Book: Ramayana – The Game of Life: Stolen Hope
Author: Shubha Vilas
Publisher: Jaico Books
Note: This book is third in the series of six books
We have all heard the story of Rama and also its various versions. Most of us know of the peripheral whats, whens, hows & whys, and the story as narrated to us, ends with a moral. We have agreed, disagreed and debated over the turn of events umpteen times. Shubha Vilas’s Ramayana – The Game of Life takes Ramayana to a whole new level.
I began with the 3rd book in the series – Stolen Hope. Yes. You can start with it since it gives a gist, in the beginning, of what happened until then and you really don’t feel that you missed anything. But by the end of this review, you’ll know why starting from book 1 is for the best.
Blurb of the Book
It begins with a sage narrating the history of Dandakaranya – The Dandaka forest – to Rama, Sita & Lakshmana. While reading through the narrative wide-eyed, I noticed numbers marking certain words and footnotes given below the pages. It didn’t take long to realize that the author has done an in depth study in Ramayana. He has analyzed how each aspect of the story can be related to real life and how it can be applied in certain situations. In some parts he gives the cause and effect of certain actions. These footnotes not only help us in analysing the story at a deeper level, but also guide us to look within ourselves.
Here is an excerpt from the book that will give you an idea of how it works. This is one of my favorite analysis from the author.
The body of the book reads:
“And the focus of the sages had been to attain self-perfection, but the menace of the rakshasas has channelled their focus to self-protection instead.”
The footnote related to this says:
“Coexistence of opinions is saintly life. Extermination of others’ opinion is demoniac life. Just as sages and demons coexisted in the Dandakaranya forest, with the demons trying to exterminate the sages, virtues and vices coexist within each individual. When vices try to exterminate virtues, then Rama needs to come in.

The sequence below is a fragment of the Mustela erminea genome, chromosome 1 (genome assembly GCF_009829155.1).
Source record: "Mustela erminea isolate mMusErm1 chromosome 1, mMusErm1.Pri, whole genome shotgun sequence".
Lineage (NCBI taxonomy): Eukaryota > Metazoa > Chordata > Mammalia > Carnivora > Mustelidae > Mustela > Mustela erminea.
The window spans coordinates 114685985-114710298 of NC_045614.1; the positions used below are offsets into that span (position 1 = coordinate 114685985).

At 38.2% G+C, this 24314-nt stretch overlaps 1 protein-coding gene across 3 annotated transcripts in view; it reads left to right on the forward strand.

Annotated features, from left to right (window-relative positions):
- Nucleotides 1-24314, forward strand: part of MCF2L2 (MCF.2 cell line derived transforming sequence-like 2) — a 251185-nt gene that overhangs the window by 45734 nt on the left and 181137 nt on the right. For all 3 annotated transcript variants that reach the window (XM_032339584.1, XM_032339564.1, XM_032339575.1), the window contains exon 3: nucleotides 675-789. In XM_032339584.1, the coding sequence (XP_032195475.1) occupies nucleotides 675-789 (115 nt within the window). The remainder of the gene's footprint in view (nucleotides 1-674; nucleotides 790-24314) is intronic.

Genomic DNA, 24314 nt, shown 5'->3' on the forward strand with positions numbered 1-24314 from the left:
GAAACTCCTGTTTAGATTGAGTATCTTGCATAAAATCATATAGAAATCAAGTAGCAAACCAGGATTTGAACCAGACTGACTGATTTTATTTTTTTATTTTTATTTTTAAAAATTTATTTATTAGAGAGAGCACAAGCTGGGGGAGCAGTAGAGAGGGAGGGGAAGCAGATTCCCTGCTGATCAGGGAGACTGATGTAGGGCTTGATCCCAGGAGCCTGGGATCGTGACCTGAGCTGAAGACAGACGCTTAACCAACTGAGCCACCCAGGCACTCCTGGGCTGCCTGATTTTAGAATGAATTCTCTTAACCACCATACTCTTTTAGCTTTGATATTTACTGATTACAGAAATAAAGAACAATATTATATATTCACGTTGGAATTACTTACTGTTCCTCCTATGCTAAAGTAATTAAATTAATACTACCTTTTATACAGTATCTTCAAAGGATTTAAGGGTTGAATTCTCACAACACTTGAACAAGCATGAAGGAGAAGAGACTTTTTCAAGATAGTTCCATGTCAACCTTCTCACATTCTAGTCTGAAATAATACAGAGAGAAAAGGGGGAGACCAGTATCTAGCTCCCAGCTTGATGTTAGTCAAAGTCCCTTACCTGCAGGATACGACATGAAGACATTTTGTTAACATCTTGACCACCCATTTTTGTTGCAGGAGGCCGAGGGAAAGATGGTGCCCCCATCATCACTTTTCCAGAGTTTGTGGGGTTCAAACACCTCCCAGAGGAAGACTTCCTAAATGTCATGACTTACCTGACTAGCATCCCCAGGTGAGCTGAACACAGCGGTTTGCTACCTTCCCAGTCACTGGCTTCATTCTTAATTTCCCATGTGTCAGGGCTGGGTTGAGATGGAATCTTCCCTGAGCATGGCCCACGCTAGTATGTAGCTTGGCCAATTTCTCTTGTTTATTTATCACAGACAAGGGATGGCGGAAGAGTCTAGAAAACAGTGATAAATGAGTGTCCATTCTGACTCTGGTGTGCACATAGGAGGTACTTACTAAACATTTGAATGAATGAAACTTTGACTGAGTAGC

When negative forces try to influence our lives, our focus changes from inward evolution to outward aversion. Driven by fear, the sages of Dandakaranya instead of focusing on inner upliftment, began to focus on outward resistance.”
The situation that led to restlessness in sages, have been analysed in depth and it has been correlated with similar situations in our lives. While the purpose of human life is self-evolution and happiness that we go after is in fact within ourselves, when adversity strikes, we tend to look outside for solution, support and happiness. Our focus shifts from our purpose and we need Rama – call it faith, will power, support, motivation – to get us back on track.
Ramayana has been told and retold in various versions and myriad tongues. Even here, I came across new course of events. Vali – the monkey King, and Ravana were friends. Sita throws a blade of grass between herself and Ravana, who was advancing towards her angrily. The blade of grass stops him on his tracks. To know the reasons for these, you will have to delve deep into the book. The mere act of throwing the grass is substantiated with close to a dozen reasons, each one more denser than the other. It is said that people in that era, spoke and acted with great caution. Every action of theirs was deliberate and had deep meanings. This was one such.
These new perspectives and analysis gelled well with the story and gave a freshness that helped me go with the flow. The book ends with Rama and Lakshmana wandering in search of Sita and chancing upon the ashram where Shabari resides. After a heart-warming episode here, the curtains fall.
The Prancing Deer
At the bottom of the page is a deer. The deer is seen to be standing, walking, prancing as the page turns. As the story advances, the deer moves forward through the book. It moves from the left end and reaches the right end, to be shot by an arrow. Having known the author through his writings, I’d like to believe that this deer has an inner significance, though I don’t know what that is. I fell in love with the deer gradually and it hurt when I saw it shot in the end. This was a unique bit I haven’t seen in any other books. 🙂
The author is a spiritual seeker and a motivational seeker. His intentions of imparting knowledge and providing motivation through epics have been made very clear through his writings. Giving footnotes for certain course of events, the author helps the readers analyse the situation and provides guidance as to how these teachings can be applied in real life. This is why I had mentioned that reading the series from the beginning is useful if you intend to take home the teachings. Written in a simple language, this book could also be given to children to draw values and morals from.